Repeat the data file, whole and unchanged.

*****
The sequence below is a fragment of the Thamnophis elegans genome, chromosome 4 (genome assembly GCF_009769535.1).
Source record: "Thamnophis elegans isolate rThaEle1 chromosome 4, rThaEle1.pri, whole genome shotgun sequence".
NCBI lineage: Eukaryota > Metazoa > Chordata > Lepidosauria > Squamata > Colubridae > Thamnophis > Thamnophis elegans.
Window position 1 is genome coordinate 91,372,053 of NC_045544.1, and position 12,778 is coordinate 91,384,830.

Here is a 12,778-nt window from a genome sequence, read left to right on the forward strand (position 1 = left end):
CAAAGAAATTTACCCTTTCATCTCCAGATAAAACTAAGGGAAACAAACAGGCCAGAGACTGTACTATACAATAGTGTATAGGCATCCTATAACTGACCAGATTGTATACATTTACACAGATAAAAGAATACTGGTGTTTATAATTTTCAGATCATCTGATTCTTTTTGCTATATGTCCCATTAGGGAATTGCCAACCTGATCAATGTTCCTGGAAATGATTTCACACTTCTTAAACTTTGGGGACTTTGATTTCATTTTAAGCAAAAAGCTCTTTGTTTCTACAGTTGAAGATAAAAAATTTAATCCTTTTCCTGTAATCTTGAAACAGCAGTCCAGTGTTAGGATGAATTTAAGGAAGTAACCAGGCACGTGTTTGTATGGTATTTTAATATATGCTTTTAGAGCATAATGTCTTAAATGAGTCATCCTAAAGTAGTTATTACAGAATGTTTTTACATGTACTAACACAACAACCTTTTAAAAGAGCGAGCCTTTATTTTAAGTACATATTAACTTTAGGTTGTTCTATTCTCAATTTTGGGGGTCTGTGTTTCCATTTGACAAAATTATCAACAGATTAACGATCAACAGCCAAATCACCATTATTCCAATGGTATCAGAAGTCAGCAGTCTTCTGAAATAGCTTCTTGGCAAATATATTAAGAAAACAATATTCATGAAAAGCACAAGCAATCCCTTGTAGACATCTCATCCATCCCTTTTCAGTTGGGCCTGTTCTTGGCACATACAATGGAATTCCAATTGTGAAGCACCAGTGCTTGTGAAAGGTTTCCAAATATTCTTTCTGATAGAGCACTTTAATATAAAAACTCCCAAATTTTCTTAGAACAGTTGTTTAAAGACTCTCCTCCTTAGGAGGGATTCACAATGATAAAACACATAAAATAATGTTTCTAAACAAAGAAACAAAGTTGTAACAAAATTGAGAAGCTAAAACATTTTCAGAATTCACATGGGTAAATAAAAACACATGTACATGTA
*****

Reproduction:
The sequence below is a fragment of the Thamnophis elegans genome, chromosome 4 (genome assembly GCF_009769535.1).
Source record: "Thamnophis elegans isolate rThaEle1 chromosome 4, rThaEle1.pri, whole genome shotgun sequence".
NCBI lineage: Eukaryota > Metazoa > Chordata > Lepidosauria > Squamata > Colubridae > Thamnophis > Thamnophis elegans.
Window position 1 is genome coordinate 91,372,053 of NC_045544.1, and position 12,778 is coordinate 91,384,830.

Here is a 12,778-nt window from a genome sequence, read left to right on the forward strand (position 1 = left end):
CAAAGAAATTTACCCTTTCATCTCCAGATAAAACTAAGGGAAACAAACAGGCCAGAGACTGTACTATACAATAGTGTATAGGCATCCTATAACTGACCAGATTGTATACATTTACACAGATAAAAGAATACTGGTGTTTATAATTTTCAGATCATCTGATTCTTTTTGCTATATGTCCCATTAGGGAATTGCCAACCTGATCAATGTTCCTGGAAATGATTTCACACTTCTTAAACTTTGGGGACTTTGATTTCATTTTAAGCAAAAAGCTCTTTGTTTCTACAGTTGAAGATAAAAAATTTAATCCTTTTCCTGTAATCTTGAAACAGCAGTCCAGTGTTAGGATGAATTTAAGGAAGTAACCAGGCACGTGTTTGTATGGTATTTTAATATATGCTTTTAGAGCATAATGTCTTAAATGAGTCATCCTAAAGTAGTTATTACAGAATGTTTTTACATGTACTAACACAACAACCTTTTAAAAGAGCGAGCCTTTATTTTAAGTACATATTAACTTTAGGTTGTTCTATTCTCAATTTTGGGGGTCTGTGTTTCCATTTGACAAAATTATCAACAGATTAACGATCAACAGCCAAATCACCATTATTCCAATGGTATCAGAAGTCAGCAGTCTTCTGAAATAGCTTCTTGGCAAATATATTAAGAAAACAATATTCATGAAAAGCACAAGCAATCCCTTGTAGACATCTCATCCATCCCTTTTCAGTTGGGCCTGTTCTTGGCACATACAATGGAATTCCAATTGTGAAGCACCAGTGCTTGTGAAAGGTTTCCAAATATTCTTTCTGATAGAGCACTTTAATATAAAAACTCCCAAATTTTCTTAGAACAGTTGTTTAAAGACTCTCCTCCTTAGGAGGGATTCACAATGATAAAACACATAAAATAATGTTTCTAAACAAAGAAACAAAGTTGTAACAAAATTGAGAAGCTAAAACATTTTCAGAATTCACATGGGTAAATAAAAACACATGTACATGTA